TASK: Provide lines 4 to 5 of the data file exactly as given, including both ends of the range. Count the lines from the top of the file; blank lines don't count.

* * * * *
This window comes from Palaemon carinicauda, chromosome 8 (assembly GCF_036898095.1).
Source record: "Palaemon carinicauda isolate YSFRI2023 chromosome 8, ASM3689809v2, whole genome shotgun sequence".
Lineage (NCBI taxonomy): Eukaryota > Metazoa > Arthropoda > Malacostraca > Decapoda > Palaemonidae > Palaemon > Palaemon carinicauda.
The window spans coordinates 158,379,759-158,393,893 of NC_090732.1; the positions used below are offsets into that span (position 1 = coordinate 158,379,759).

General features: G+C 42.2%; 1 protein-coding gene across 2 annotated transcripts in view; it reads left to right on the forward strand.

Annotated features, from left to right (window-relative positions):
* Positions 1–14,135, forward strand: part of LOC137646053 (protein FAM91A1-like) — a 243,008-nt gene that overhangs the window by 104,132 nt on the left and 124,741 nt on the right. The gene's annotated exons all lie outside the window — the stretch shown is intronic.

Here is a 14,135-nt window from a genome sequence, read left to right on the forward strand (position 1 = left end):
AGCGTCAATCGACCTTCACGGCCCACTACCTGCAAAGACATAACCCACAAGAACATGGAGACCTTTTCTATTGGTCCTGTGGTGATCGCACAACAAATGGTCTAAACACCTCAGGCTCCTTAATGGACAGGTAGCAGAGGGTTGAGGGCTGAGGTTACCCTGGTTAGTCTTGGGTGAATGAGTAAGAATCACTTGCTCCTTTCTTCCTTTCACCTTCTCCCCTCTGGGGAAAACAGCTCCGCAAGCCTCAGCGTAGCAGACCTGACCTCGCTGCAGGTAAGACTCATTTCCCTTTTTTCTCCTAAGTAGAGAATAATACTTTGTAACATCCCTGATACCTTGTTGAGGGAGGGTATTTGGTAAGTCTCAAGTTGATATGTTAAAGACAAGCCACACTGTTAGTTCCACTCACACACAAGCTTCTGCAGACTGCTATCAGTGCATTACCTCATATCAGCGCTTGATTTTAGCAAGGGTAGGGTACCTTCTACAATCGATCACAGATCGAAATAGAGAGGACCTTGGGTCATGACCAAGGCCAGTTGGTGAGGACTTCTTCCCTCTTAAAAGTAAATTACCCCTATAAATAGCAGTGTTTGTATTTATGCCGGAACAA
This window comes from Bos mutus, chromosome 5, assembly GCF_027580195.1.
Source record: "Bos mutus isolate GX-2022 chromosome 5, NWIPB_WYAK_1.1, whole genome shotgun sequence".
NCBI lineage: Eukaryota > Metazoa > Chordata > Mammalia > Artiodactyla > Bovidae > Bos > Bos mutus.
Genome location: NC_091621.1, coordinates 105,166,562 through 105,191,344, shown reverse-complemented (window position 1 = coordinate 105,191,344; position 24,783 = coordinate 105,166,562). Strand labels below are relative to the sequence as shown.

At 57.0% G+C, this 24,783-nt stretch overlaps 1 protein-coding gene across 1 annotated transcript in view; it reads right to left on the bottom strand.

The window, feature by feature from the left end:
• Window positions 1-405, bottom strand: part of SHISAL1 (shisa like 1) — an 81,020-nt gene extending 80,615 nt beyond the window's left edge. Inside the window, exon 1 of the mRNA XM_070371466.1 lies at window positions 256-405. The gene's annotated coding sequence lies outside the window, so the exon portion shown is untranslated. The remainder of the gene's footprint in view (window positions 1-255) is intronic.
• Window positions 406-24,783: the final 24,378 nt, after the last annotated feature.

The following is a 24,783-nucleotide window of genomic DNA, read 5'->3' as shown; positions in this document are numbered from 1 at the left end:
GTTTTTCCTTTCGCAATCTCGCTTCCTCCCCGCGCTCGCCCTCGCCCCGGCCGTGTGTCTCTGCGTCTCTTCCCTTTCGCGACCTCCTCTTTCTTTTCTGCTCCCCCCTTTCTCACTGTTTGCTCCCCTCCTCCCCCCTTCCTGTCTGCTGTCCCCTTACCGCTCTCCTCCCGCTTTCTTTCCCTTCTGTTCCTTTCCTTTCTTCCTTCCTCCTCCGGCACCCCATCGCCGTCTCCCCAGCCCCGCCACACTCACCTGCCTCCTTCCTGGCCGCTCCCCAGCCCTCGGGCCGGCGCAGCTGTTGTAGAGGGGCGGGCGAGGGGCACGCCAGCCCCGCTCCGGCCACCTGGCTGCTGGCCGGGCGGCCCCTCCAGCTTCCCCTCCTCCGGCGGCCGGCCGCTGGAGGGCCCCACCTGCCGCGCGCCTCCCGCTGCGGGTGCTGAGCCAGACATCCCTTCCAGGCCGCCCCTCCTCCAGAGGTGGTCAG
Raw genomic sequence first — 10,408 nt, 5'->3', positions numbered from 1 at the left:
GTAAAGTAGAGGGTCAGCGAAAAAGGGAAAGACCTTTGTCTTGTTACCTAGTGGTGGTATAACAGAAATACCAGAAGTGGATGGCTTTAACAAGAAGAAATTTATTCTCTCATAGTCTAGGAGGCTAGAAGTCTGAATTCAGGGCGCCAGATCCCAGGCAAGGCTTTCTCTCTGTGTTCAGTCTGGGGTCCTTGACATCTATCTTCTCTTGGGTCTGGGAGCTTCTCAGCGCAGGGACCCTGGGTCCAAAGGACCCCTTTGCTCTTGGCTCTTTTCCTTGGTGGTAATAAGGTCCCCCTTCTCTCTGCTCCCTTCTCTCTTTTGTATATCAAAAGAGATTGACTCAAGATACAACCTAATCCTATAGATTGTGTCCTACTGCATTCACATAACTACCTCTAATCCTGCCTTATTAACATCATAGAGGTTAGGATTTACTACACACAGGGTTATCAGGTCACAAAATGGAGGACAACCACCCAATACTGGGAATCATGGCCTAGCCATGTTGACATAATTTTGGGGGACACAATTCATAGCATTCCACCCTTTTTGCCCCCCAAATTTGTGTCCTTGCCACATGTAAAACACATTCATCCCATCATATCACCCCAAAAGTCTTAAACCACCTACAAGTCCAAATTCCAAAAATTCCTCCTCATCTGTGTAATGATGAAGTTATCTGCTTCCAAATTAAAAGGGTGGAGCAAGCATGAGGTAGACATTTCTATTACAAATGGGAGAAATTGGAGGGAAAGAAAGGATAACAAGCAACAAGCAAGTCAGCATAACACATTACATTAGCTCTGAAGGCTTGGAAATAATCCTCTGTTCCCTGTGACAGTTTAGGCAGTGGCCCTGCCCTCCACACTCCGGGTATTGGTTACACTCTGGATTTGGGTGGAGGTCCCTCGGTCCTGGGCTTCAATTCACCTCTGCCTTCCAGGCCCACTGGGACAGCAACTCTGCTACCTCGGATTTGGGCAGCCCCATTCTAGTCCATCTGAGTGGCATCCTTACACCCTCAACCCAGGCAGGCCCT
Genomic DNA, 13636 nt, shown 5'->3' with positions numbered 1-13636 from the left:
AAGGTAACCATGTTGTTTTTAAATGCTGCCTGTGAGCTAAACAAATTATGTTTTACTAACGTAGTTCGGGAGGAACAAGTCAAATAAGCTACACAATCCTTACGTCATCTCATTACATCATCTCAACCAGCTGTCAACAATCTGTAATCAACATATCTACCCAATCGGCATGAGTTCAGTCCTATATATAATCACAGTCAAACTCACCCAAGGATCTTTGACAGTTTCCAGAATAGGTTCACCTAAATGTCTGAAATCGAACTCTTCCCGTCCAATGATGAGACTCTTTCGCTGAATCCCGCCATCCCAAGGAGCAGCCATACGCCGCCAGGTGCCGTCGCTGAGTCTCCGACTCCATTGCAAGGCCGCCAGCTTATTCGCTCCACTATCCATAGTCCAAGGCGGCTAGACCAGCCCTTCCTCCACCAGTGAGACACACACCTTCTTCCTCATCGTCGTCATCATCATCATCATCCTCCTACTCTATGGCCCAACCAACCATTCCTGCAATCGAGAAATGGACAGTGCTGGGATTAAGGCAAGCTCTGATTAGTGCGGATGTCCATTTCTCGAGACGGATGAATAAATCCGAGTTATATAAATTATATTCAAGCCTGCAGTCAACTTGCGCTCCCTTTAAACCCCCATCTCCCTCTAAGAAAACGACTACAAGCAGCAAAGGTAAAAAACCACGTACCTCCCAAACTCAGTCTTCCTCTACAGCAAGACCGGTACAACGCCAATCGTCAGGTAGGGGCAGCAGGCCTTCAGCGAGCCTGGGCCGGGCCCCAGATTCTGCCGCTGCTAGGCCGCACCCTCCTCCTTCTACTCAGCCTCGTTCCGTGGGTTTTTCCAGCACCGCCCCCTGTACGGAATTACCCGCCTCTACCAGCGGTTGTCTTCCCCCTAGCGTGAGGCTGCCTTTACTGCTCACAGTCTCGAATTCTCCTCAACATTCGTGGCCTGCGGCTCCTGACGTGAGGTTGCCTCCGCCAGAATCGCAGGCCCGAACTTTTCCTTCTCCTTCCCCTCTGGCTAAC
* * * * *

The window spans coordinates 158,379,759-158,393,893 of NC_090732.1; the positions used below are offsets into that span (position 1 = coordinate 158,379,759).

General features: G+C 42.2%; 1 protein-coding gene across 2 annotated transcripts in view; it reads left to right on the forward strand.